Keeping Pets Cool in the Summer

Things to Know
Black and White Cat sitting on the couch in front of a fan cooling off.
Cat by a fan to cool off. Photo: iStock/Liudmila Chernetska

The summer months bring much joy for humans, as many spend more time outdoors and embark on vacations. But as the temperatures rise, dangers lurk for our furry family members. Here’s some expert advice about keeping your pets cool this summer.

Could you share some safety tips about how to keep pets cool during the summer?
In general, the same ways we ourselves keep cool apply to pets as well. Make sure that there is always a source of water to drink. Avoid high ambient temperatures indoors by using fans and air conditioning. Do not crate dogs in a location with constant bright light. Refrain from taking long walks or hikes during the peak hours of 11 a.m.–2 p.m.

Many dogs who suffer heat stroke fall into two categories:

  1. A dog who is active/exercises regularly but is either allowed to do so or is taken on a long walk/hike for too long for them to compensate, or
  2. Short-snouted dogs (brachycephalic breeds like Bulldogs), as they have a tougher time keeping cool.

It’s important to know that dogs and cats only have sweat glands on their paw pads, unlike us. For dogs, this means that panting to evaporate heat is crucial for them to regulate body temperature.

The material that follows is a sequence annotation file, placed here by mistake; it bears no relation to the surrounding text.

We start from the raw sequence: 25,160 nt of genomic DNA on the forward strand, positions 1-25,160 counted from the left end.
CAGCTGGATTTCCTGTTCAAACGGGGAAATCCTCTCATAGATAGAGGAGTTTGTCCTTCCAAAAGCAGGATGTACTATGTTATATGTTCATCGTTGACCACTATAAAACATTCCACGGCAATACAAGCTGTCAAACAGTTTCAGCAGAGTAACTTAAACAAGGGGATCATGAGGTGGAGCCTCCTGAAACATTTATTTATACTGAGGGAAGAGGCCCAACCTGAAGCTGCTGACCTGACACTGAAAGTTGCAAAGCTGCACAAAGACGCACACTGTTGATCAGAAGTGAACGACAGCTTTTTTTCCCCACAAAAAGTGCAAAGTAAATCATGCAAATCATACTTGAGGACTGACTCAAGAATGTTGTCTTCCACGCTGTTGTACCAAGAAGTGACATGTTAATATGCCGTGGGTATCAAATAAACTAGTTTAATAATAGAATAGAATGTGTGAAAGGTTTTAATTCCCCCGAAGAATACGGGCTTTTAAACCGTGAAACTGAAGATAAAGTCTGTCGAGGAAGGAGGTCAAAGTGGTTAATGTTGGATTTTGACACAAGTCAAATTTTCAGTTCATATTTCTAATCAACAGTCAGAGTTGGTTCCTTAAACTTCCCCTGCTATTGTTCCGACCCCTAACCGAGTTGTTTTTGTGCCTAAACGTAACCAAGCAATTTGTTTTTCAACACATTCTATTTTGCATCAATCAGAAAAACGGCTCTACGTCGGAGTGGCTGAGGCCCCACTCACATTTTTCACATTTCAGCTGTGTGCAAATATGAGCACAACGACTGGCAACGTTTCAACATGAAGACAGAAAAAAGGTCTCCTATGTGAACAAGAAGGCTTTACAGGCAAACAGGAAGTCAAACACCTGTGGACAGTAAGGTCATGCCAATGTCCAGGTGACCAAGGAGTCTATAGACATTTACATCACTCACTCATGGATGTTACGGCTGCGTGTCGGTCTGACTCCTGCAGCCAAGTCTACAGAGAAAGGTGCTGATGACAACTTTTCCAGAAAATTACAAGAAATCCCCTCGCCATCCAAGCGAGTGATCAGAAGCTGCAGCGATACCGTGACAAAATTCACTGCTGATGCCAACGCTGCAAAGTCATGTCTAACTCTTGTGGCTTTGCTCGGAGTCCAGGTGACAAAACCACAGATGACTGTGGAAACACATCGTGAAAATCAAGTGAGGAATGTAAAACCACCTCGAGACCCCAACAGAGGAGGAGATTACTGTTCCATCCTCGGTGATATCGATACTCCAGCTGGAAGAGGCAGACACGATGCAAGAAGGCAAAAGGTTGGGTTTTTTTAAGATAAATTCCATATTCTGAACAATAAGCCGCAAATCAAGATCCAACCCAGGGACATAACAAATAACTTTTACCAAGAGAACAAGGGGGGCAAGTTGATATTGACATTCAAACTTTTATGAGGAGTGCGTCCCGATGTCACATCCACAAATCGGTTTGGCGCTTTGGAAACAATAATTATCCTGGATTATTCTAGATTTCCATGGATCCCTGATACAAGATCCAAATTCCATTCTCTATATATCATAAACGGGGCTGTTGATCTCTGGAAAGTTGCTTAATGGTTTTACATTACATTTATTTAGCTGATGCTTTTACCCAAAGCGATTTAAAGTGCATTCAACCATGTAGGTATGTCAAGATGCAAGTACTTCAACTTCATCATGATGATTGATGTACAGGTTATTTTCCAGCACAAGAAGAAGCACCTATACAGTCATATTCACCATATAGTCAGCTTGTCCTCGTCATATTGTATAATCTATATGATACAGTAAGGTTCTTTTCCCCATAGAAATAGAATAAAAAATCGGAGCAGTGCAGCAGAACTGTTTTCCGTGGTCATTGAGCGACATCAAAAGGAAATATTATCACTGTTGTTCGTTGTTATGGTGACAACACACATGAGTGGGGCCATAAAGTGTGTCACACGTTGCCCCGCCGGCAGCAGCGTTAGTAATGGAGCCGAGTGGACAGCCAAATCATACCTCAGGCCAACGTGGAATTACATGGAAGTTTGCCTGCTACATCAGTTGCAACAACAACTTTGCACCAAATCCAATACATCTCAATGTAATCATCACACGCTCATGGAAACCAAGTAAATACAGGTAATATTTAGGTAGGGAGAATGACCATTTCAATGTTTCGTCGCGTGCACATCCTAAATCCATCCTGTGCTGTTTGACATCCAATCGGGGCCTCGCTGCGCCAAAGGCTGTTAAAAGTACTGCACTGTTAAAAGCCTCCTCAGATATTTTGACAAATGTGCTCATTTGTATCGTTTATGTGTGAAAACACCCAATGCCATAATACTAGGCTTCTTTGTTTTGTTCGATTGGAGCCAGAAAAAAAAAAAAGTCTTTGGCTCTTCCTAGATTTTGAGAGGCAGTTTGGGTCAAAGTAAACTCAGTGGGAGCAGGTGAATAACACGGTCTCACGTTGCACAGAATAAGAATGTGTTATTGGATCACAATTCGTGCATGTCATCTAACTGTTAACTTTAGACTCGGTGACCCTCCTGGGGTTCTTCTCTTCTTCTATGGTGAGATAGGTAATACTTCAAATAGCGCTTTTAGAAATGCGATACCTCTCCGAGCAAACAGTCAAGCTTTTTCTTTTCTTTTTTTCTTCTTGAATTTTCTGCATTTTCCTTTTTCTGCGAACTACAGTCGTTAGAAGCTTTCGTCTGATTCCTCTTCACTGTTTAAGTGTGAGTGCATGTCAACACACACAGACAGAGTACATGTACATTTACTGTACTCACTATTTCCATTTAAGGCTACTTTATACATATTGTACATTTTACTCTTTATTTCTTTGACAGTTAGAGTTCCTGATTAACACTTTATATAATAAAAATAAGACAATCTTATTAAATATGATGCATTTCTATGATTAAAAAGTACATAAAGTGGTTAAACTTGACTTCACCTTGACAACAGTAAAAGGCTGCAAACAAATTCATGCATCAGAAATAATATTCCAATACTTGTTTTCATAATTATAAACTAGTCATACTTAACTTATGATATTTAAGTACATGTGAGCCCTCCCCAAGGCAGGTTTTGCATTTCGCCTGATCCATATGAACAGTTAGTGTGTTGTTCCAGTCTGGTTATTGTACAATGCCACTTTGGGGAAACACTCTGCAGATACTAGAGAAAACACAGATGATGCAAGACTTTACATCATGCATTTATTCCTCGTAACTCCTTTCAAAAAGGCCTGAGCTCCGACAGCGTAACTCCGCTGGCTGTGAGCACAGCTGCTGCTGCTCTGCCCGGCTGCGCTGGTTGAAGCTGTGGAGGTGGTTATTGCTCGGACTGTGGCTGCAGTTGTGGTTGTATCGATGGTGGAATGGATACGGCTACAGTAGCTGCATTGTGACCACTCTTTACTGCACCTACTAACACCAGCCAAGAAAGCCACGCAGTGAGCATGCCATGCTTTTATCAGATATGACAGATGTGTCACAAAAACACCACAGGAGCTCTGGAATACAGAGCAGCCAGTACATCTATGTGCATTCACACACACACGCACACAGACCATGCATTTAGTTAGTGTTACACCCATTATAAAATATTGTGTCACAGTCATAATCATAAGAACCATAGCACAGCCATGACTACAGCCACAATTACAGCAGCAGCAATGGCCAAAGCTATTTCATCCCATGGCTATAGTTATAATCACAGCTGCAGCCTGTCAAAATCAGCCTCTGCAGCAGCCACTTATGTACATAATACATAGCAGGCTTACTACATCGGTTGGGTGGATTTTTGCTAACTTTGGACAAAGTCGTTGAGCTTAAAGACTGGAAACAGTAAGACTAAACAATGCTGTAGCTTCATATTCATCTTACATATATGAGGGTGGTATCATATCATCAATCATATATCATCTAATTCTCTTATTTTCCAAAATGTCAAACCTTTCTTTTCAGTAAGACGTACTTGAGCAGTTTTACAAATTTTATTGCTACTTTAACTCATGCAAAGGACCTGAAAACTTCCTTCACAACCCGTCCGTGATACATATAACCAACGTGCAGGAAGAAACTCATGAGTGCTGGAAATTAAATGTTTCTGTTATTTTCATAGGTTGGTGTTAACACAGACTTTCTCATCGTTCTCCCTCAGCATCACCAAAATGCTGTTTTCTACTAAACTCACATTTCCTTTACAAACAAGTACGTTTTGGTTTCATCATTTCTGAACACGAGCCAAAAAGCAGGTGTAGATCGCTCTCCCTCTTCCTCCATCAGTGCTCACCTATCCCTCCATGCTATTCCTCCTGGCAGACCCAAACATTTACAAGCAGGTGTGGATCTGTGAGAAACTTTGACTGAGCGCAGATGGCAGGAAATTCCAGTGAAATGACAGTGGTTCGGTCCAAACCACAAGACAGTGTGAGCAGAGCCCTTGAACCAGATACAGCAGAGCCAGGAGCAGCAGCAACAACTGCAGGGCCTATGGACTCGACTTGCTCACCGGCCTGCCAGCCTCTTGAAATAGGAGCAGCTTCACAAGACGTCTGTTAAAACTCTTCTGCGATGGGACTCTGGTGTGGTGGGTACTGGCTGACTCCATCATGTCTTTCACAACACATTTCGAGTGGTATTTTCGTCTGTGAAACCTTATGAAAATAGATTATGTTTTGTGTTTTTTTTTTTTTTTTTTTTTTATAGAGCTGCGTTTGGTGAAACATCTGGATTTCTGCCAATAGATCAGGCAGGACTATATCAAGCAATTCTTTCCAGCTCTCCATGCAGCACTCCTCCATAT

Since cats are very rarely intentionally exposed to prolonged periods of heat/humidity (i.e. they don’t go for hikes), we very rarely see heat stroke in cats. 

And, as a reminder, never leaving a pet unattended in a car. Internal temperatures in a parked car that is not using air conditioning can reach well over 100 degrees F within minutes. According to the American Veterinary Medical Association, hundreds of pets die from heat exhaustion each year after they are left in a parked vehicle.

What are the first signs of heatstroke in pets?
The signs are non-specific, but I’d be mindful of excessive panting (in cats, any open-mouth breathing or panting is abnormal. A cat that is either panting, profoundly lethargic, unable to walk, or intolerant to exercise should be seen by a veterinarian immediately, especially in the context of hot temperatures. 

As heat exposure progresses to heat exhaustion/heat stroke, dogs will commonly develop sudden GI upset (vomiting with profuse and sometimes bloody diarrhea). Severe signs would include mental dullness/unresponsiveness, blue/purple discoloration of the gums/tongue, or seizures.

How do you treat a pet with heatstroke?
Pets with suspected heat stroke should seek immediate veterinary attention. They should be brought away from high ambient temperatures (i.e. brought inside, if outside). Water can be offered. If you find a dog laying on its side breathing hard in the heat, you can briefly douse them in room-temperature water, but any delay in seeking medical attention should be avoided. 

*Important note – This response should be conducted with ROOM TEMPERATURE water, not cold water, and should be brief. This is because rebound low body temperature (hypothermia) is highly common and should be avoided. In addition, pets doused with water should NOT be wrapped up with a wet towel. The purpose of wetting them is for heat to evaporate off. If they are wrapped, this limits evaporation and can increase the high body temperature.

Dr. Ian DeStefano is an assistant clinical professor in the Cummings School of Veterinary Medicine’s Department of Clinical Sciences and a member of the Emergency Medicine & Critical Care team.